“Nobody was negative on Autonomy at the time, I think the best you could get was maybe neutral on valuation terms,” says Khan, who has claimed Lynch attempted to get rid of him by offering JP Morgan work. This was denied by Lynch.

“Mike and [CFO] Sushovan were very good at being friendly with City analysts. I published my note as a sell recommendation, and that started a two and a half year battle with Mike and his management team. They objected wildly to the content I was producing, despite the analysis being evidence-based.”

Khan says he was excluded from meetings for a year and Autonomy entered the FTSE 100. Meanwhile, other analysts turned negative on the stock, including Peel Hunt – the same house that just sent Darktrace shares plummeting.

HP’s takeover of Autonomy led to an $8.8bn writedown and allegations that executives had fraudulently inflated its value.

Lynch’s battle with the City then moved to one with the courts after he was hit with US criminal charges in 2018 and a $5bn civil lawsuit from HP that started the following year. He has denied fraud and is currently fighting extradition to America.

Mike Lynch vs HP timeline

There are no suggestions that Autonomy’s alleged actions have been replicated at Darktrace but the company has struggled to distance itself from Lynch.

“Mike is a visionary technologist and was an early investor in Darktrace but he isn’t involved in the day-to-day running of the company,” Gustafsson said earlier this year.

UBS, which advised Autonomy on its sale, pulled out of the listing, while major advisers such as Goldman Sachs, Morgan Stanley and Citigroup did not take part. Jefferies and Berenberg, which handled the float “did an absolutely fine job,” said one City source. “But it would be a fair comment to remark upon the absence of the usual roster of big names.”

Listing in the US was ruled out, due to Lynch’s legal issues. Darktrace’s head of investor relations, Luk Janssens, happens to be married to Berenberg’s head of European equities, who was rescued from the float.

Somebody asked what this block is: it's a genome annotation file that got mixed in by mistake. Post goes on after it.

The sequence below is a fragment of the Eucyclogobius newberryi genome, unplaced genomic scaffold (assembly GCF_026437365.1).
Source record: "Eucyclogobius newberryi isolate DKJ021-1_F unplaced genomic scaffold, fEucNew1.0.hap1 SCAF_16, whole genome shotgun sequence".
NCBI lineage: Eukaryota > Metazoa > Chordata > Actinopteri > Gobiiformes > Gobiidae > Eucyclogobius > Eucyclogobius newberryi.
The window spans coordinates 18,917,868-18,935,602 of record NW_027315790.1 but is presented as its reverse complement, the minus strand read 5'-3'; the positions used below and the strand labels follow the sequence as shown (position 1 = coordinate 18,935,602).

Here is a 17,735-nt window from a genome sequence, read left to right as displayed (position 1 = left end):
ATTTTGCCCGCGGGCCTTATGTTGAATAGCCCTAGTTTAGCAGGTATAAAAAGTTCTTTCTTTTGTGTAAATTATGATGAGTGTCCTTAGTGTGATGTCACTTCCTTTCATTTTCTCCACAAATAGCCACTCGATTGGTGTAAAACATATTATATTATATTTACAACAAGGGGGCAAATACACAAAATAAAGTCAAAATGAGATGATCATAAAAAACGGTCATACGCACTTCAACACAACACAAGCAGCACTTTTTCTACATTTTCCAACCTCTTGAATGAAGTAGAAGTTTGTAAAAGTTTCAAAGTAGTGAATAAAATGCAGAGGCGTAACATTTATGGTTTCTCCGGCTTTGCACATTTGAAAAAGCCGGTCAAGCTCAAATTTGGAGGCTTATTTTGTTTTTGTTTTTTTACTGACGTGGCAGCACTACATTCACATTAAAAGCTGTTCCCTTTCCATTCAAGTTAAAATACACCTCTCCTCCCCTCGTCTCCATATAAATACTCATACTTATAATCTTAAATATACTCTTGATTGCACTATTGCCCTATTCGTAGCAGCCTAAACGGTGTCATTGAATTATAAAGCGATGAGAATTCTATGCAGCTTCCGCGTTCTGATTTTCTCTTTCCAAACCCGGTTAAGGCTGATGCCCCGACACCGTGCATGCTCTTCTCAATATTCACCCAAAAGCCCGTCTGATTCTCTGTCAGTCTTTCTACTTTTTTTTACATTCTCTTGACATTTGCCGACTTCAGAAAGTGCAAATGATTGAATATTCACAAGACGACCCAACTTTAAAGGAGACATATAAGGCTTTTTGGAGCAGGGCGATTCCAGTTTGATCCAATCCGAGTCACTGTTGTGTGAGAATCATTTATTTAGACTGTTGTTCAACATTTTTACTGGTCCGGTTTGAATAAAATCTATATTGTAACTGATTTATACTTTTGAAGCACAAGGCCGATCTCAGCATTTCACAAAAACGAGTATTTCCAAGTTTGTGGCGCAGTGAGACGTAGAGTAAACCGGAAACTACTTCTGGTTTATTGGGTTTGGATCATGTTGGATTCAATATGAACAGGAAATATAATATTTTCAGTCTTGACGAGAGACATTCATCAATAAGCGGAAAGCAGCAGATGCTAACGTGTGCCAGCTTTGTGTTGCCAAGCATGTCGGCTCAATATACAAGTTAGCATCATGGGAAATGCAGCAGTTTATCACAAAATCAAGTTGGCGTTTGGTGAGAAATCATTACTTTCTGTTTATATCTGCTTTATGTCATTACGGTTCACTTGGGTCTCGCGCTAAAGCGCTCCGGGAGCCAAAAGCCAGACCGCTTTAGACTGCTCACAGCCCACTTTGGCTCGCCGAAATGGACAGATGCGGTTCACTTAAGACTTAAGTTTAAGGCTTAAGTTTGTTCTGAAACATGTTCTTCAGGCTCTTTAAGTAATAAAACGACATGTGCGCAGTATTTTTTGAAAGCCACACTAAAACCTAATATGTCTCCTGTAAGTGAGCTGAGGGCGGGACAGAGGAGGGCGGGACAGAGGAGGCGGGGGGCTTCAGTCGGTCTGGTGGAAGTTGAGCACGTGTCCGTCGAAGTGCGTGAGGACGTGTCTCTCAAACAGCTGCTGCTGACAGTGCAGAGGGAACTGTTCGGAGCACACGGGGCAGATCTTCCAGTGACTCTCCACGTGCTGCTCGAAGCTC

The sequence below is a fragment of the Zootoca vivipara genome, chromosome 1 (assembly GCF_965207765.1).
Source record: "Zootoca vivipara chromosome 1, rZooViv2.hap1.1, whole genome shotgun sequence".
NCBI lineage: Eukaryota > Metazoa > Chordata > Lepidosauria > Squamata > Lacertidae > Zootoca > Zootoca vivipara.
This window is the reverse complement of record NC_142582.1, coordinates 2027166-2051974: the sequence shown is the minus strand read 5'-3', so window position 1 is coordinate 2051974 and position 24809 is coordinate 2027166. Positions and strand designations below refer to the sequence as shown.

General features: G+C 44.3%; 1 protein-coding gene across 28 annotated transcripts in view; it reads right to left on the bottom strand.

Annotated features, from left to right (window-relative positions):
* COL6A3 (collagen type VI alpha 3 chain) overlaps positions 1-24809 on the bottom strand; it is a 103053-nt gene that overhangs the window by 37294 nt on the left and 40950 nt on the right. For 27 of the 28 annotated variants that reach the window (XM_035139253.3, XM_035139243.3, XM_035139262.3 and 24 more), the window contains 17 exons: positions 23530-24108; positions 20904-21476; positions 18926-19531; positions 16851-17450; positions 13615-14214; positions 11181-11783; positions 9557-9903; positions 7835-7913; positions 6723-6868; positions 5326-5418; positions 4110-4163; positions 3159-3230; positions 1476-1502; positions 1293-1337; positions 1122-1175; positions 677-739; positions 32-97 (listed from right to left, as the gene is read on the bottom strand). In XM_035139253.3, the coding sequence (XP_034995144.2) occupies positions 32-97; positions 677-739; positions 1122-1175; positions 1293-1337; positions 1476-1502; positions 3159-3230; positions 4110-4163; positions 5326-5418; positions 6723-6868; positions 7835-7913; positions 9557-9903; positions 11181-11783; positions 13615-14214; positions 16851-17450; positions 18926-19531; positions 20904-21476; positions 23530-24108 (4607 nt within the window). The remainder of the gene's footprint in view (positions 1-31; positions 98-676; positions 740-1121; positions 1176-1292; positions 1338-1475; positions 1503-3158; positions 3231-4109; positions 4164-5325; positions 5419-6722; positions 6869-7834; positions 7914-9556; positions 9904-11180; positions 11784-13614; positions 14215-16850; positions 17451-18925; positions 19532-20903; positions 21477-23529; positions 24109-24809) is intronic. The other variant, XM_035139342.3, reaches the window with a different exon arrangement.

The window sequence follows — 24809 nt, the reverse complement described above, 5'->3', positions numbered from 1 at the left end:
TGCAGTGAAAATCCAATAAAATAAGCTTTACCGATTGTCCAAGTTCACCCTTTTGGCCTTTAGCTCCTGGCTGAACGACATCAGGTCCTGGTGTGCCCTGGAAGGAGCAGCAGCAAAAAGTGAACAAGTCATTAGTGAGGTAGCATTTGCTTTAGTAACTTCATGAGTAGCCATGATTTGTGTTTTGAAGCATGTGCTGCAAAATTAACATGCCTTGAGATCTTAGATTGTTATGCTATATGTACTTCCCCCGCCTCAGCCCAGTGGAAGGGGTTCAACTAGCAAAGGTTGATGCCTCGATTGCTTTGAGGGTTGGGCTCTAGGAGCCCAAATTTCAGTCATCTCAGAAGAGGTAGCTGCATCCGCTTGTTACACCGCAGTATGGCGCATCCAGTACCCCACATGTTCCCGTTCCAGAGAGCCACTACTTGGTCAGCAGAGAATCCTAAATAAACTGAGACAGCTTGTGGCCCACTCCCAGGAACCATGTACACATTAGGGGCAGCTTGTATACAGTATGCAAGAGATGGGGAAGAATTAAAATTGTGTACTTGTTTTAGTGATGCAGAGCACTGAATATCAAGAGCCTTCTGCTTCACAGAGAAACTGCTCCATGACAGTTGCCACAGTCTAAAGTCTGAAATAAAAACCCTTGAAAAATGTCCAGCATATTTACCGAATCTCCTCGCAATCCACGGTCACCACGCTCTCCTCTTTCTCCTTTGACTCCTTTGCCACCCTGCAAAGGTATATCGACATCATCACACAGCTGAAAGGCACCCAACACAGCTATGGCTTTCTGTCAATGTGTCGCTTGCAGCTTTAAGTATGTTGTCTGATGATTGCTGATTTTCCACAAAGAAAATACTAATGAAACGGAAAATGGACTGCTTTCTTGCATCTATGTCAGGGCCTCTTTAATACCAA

Lynch has no executive role at Darktrace and left the board in 2018, although continues to sit on its two-person science and technology committee. His venture capital firm, Invoke, no longer shares the company’s Trafalgar Square office, putting an end to the days when he would roam the building accompanied by his dog Bella. 

But he remains its second biggest shareholder with a combined 16pc stake with wife Angela Bacares. Concerns that Lynch could have to sell those shares as a result of his legal battles have previously hit Darktrace: shares fell by as much as 17pc in July when a judge ruled that he should be extradited to the US.

Darktrace founder Poppy Gustafsson has said Mike Lynch isn't involved in the daily running of the company

Credit: Jon Enoch / eyevine

This week Darktrace will face a new test as a 180-day lock-up expires on share sales from insiders including Lynch. It has warned this could send its price falling further.

Last week’s note by Peel Hunt said customers described its technology as “snake oil” and that relative underspending on research and development meant its marketing, and share price, was not backed up by reality.

Unusually, the company responded and said Peel Hunt had misrepresented the market and customers were happy.

Khan, the analyst who turned bearish on Autonomy in 2008, says he sees parallels between the companies including disagreements with analysts about the potential market. Most remain bullish, which itself points to high customer satisfaction scores.

Former employees say Lynch’s influence at Darktrace is clear, although impending decisions in his civil trial with HP and his extradition case are likely to be more time consuming. This time, he is at least likely to stay out of any more rows with the City.